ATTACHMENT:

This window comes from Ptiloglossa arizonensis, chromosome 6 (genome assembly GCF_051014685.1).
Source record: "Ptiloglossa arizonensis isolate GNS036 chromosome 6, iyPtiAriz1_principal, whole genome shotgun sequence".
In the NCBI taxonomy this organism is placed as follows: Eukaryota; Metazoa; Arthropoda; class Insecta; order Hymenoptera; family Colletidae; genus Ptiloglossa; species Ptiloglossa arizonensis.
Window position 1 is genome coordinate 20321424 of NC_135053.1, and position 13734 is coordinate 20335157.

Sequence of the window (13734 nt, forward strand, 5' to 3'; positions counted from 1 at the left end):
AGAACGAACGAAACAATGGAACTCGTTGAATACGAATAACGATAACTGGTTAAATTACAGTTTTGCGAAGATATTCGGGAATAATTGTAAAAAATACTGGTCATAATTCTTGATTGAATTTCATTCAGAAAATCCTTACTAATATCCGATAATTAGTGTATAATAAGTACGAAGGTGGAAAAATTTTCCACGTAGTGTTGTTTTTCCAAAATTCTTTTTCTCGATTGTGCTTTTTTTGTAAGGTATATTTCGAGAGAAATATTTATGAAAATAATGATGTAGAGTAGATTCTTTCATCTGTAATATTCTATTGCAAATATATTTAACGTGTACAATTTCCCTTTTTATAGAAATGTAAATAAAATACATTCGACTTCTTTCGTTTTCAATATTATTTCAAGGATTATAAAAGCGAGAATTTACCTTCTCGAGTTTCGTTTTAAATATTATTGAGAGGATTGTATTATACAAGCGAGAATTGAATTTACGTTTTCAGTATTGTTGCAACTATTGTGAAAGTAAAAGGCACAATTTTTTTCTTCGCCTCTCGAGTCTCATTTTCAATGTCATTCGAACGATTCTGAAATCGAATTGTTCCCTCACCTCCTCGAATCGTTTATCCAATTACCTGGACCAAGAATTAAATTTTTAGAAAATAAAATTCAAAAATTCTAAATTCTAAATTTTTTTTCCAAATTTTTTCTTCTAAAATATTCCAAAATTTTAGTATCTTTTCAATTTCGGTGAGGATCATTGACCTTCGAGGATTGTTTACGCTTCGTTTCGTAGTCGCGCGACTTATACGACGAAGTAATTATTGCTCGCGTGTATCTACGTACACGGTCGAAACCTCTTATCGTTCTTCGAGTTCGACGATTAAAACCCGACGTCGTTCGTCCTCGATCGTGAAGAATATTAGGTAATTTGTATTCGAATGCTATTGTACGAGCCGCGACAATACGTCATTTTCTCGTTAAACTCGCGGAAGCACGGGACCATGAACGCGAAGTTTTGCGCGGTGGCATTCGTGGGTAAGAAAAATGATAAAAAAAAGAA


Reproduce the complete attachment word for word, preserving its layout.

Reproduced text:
This window comes from Ptiloglossa arizonensis, chromosome 6 (genome assembly GCF_051014685.1).
Source record: "Ptiloglossa arizonensis isolate GNS036 chromosome 6, iyPtiAriz1_principal, whole genome shotgun sequence".
In the NCBI taxonomy this organism is placed as follows: Eukaryota; Metazoa; Arthropoda; class Insecta; order Hymenoptera; family Colletidae; genus Ptiloglossa; species Ptiloglossa arizonensis.
Window position 1 is genome coordinate 20321424 of NC_135053.1, and position 13734 is coordinate 20335157.

Sequence of the window (13734 nt, forward strand, 5' to 3'; positions counted from 1 at the left end):
AGAACGAACGAAACAATGGAACTCGTTGAATACGAATAACGATAACTGGTTAAATTACAGTTTTGCGAAGATATTCGGGAATAATTGTAAAAAATACTGGTCATAATTCTTGATTGAATTTCATTCAGAAAATCCTTACTAATATCCGATAATTAGTGTATAATAAGTACGAAGGTGGAAAAATTTTCCACGTAGTGTTGTTTTTCCAAAATTCTTTTTCTCGATTGTGCTTTTTTTGTAAGGTATATTTCGAGAGAAATATTTATGAAAATAATGATGTAGAGTAGATTCTTTCATCTGTAATATTCTATTGCAAATATATTTAACGTGTACAATTTCCCTTTTTATAGAAATGTAAATAAAATACATTCGACTTCTTTCGTTTTCAATATTATTTCAAGGATTATAAAAGCGAGAATTTACCTTCTCGAGTTTCGTTTTAAATATTATTGAGAGGATTGTATTATACAAGCGAGAATTGAATTTACGTTTTCAGTATTGTTGCAACTATTGTGAAAGTAAAAGGCACAATTTTTTTCTTCGCCTCTCGAGTCTCATTTTCAATGTCATTCGAACGATTCTGAAATCGAATTGTTCCCTCACCTCCTCGAATCGTTTATCCAATTACCTGGACCAAGAATTAAATTTTTAGAAAATAAAATTCAAAAATTCTAAATTCTAAATTTTTTTTCCAAATTTTTTCTTCTAAAATATTCCAAAATTTTAGTATCTTTTCAATTTCGGTGAGGATCATTGACCTTCGAGGATTGTTTACGCTTCGTTTCGTAGTCGCGCGACTTATACGACGAAGTAATTATTGCTCGCGTGTATCTACGTACACGGTCGAAACCTCTTATCGTTCTTCGAGTTCGACGATTAAAACCCGACGTCGTTCGTCCTCGATCGTGAAGAATATTAGGTAATTTGTATTCGAATGCTATTGTACGAGCCGCGACAATACGTCATTTTCTCGTTAAACTCGCGGAAGCACGGGACCATGAACGCGAAGTTTTGCGCGGTGGCATTCGTGGGTAAGAAAAATGATAAAAAAAAGAA